BRUSSELS (AFP) - The European Union and United States took a step towards a post-Trump trade truce on Monday (May 17), agreeing to hold talks to end a tit-for-tat feud over steel and aluminium tariffs.
In a carefully phrased statement, US Trade Representative Katherine Tai and her EU counterpart Valdis Dombrovskis announced "discussions to address global steel and aluminium excess capacity" that would tackle China's outsize role in the problem.
The Europeans will, in addition, temporarily suspend a plan to increase tariffs on the US, the EU said.
The peace offering is the latest chapter in a row that began in June 2018 when then US president Donald Trump imposed US tariffs of 25 per cent on steel and 10 per cent on aluminium from Europe, Asia and elsewhere.
Brussels responded with counter-tariffs on €2.8 billion (S$4.5 billion) worth of iconic US products, including bourbon whiskey, jeans, orange juice and Harley-Davidson motorbikes.
The EU was planning to increase those counter-tariffs on June 1 but, given the easing of tensions with the Biden administration, will now refrain from doing so.
In return, both sides have agreed to talk about the overproduction of steel, which has helped depress prices with output - mainly from China - flooding the global market and putting steel plants in difficulty.
This would be a fresh attempt to pressure Beijing after years of on-and-off international talks to address China's steel overproduction delivered no result.
'China to account'
While never addressing the Trump tariffs specifically, the statement said both sides "agreed to avoid changes on these issues that negatively affect bilateral trade".
Singling out China, the statement said that "the United States and EU member states are allies and partners, sharing similar national security interests as democratic, market economies".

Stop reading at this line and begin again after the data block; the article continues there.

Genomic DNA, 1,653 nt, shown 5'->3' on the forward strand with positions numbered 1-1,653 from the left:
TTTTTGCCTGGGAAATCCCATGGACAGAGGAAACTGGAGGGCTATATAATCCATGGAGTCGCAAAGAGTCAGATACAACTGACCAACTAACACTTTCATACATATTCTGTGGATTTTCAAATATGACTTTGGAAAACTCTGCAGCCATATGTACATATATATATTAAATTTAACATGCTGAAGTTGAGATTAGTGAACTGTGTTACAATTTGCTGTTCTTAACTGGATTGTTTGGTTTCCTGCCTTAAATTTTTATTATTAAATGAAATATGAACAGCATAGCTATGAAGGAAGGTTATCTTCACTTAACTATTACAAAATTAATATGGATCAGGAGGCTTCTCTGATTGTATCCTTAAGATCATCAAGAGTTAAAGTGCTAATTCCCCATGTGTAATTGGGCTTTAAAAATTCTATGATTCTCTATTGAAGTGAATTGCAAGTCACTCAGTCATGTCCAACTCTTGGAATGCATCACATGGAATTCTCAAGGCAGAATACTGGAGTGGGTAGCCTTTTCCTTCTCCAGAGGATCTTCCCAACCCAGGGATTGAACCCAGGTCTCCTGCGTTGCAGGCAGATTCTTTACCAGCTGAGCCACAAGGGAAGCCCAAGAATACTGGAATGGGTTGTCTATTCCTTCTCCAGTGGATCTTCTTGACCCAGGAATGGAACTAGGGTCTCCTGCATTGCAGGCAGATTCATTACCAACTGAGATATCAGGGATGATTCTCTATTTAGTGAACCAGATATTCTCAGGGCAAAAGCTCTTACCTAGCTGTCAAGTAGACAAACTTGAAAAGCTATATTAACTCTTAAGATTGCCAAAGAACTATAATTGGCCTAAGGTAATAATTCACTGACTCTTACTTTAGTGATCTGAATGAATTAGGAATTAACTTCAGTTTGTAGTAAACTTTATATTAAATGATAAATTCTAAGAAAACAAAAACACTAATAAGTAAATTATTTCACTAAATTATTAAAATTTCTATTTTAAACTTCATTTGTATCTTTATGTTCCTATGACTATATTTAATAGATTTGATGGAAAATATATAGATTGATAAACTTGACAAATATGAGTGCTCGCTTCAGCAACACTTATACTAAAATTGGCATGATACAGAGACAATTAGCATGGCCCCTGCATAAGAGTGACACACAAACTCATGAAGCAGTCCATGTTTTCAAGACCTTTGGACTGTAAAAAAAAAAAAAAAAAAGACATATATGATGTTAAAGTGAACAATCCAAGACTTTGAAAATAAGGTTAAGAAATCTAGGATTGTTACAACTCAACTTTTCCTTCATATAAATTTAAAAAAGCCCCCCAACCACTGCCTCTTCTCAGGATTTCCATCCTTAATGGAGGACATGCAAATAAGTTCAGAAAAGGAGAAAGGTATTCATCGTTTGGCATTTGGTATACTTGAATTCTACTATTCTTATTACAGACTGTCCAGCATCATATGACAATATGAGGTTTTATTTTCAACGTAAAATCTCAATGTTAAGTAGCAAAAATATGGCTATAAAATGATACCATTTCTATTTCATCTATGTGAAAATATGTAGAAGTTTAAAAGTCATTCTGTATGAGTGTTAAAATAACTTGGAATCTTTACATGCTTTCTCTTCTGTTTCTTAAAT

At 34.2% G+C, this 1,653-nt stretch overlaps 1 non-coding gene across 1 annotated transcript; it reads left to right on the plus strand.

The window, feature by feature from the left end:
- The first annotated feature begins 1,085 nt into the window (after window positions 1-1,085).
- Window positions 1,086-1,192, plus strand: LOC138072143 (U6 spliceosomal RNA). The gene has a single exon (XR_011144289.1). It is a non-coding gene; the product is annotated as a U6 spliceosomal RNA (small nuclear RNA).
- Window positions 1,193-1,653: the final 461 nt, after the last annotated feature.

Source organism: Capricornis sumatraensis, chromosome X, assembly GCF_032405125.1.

This alignment, it added, means the EU and US "can partner to promote high standards, address shared concerns, and hold countries like China that support trade-distorting policies to account".
The Europeans had hoped that the US would commit further to the truce and had offered to suspend all metals-related tariffs for six months as they pursued a longer term solution.
The tariffs however have proved politically popular in steel producing states in the US midwest and the Biden administration has for now decided to keep the protections in place.
German MEP Bernd Lange, who heads European Parliament's trade committee, said Europe must remain vigilant on Washington's reluctance to end the tariffs and pointed to a meeting between President Joe Biden and the EU chiefs next month in Brussels.
Mr Lange said the EU's "gesture needs to be reciprocated by the US with a tangible commitment during the EU-US summit".
"If not, rebalancing tariffs," he warned, in reference to the tariff hike that was temporarily suspended by the EU.
In an earlier sign of detente, both sides in March suspended punitive tariffs in the separate, two-decade long dispute over aircraft manufacturers Airbus and Boeing.
Yet another fight - this one over digital taxes slapped on US big tech by France, Spain and other EU nations - has also mellowed, with US tariffs suspended and all sides pursuing a global solution at the Organisation for Economic Co-operation and Development.